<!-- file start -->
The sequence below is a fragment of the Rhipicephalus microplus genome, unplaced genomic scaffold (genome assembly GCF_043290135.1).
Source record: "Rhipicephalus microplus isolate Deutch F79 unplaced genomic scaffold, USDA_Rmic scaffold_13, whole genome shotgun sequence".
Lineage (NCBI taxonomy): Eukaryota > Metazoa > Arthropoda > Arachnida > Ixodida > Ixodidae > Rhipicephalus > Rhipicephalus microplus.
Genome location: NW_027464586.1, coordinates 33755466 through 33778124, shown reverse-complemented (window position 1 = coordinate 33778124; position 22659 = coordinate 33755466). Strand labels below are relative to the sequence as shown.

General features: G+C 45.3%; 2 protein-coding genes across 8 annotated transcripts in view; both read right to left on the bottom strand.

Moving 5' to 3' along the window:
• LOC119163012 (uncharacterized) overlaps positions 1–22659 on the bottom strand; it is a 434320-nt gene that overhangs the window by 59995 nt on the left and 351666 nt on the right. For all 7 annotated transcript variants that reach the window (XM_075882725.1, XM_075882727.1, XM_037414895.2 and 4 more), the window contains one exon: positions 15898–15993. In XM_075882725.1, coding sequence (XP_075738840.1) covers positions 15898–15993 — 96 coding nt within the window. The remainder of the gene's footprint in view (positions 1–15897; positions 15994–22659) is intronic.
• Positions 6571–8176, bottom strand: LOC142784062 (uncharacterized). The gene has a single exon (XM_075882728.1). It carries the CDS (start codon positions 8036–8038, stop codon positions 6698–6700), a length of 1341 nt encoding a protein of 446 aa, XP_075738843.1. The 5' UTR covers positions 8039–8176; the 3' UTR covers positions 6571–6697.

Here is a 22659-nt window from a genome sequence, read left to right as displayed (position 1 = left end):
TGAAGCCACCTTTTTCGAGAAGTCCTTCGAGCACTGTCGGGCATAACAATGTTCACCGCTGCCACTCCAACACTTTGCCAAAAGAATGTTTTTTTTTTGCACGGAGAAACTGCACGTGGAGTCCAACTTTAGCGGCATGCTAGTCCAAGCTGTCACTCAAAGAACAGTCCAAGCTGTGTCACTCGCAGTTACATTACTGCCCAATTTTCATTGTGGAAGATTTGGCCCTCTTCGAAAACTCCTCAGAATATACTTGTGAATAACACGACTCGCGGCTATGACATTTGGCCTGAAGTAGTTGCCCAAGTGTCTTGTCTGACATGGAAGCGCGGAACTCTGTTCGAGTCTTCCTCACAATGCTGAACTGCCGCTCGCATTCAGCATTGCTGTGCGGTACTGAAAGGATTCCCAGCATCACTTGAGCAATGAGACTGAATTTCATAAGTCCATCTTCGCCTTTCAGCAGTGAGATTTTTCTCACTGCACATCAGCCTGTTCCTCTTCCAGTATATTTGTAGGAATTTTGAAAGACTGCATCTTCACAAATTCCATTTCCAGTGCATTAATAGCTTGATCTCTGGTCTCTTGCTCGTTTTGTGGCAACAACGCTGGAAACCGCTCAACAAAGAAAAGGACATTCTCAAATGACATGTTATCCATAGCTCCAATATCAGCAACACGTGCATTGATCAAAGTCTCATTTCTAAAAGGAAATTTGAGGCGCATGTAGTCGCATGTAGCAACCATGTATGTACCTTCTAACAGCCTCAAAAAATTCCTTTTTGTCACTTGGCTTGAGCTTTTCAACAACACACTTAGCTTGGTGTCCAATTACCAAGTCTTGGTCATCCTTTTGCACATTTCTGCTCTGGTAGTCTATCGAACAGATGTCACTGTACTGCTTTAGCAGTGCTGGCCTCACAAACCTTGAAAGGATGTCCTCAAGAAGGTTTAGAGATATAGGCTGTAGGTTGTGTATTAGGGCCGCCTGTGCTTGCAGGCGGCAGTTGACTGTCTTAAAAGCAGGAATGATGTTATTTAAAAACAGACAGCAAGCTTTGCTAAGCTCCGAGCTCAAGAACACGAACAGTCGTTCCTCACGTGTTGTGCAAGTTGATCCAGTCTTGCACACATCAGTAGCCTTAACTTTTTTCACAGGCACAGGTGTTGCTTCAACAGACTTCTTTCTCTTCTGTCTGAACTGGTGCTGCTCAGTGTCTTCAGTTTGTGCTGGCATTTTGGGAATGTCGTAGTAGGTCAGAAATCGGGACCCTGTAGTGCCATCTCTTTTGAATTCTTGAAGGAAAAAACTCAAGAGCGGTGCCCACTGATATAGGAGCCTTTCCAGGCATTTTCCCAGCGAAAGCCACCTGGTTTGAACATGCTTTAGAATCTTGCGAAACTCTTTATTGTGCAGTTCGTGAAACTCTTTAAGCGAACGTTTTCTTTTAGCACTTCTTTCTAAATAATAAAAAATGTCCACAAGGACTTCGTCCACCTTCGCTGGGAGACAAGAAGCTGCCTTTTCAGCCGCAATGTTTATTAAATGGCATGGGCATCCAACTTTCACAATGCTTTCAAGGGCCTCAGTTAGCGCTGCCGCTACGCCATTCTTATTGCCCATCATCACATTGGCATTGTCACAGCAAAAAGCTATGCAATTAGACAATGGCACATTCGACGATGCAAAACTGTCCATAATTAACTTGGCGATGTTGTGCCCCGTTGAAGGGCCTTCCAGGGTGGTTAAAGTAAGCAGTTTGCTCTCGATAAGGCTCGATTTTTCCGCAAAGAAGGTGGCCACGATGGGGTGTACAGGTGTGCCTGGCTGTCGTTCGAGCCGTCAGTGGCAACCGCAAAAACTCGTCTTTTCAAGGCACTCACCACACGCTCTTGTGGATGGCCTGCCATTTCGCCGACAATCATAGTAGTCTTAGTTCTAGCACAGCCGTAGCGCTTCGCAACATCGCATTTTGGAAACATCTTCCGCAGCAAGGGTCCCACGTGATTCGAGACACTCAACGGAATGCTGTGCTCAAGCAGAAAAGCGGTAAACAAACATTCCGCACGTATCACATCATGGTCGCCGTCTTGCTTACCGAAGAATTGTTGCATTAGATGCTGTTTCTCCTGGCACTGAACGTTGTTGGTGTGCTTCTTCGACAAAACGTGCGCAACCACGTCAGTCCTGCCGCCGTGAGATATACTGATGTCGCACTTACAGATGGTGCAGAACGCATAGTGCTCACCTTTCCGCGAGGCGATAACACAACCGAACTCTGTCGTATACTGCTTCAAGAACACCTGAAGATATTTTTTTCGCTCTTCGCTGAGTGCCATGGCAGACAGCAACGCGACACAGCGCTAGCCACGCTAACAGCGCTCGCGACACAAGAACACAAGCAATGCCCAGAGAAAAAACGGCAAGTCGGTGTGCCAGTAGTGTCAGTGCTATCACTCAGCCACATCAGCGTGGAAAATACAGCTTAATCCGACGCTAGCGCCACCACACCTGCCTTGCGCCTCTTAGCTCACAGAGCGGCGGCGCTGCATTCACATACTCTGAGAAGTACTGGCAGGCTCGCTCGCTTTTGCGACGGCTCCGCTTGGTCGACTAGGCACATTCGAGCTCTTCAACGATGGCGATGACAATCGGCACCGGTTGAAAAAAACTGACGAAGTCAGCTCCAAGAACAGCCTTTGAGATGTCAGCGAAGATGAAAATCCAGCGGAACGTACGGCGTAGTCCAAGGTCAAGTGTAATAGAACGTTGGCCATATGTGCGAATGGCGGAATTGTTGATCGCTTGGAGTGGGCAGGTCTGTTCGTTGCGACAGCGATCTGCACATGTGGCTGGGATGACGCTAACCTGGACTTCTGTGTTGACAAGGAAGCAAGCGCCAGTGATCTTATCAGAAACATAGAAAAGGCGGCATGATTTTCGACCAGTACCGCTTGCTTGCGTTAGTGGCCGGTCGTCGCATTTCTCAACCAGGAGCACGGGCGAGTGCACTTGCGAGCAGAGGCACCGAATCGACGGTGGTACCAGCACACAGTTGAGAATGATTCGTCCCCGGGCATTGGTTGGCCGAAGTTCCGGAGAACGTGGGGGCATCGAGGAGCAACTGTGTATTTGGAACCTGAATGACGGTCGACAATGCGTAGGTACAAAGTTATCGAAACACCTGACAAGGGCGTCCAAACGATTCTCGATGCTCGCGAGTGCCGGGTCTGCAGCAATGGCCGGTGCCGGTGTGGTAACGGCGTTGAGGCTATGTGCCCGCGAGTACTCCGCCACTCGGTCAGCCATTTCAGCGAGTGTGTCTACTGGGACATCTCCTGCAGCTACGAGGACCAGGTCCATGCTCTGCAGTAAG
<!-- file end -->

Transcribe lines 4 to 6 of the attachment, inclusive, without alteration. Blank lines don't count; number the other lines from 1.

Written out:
Genome location: NW_027464586.1, coordinates 33755466 through 33778124, shown reverse-complemented (window position 1 = coordinate 33778124; position 22659 = coordinate 33755466). Strand labels below are relative to the sequence as shown.

General features: G+C 45.3%; 2 protein-coding genes across 8 annotated transcripts in view; both read right to left on the bottom strand.

Moving 5' to 3' along the window: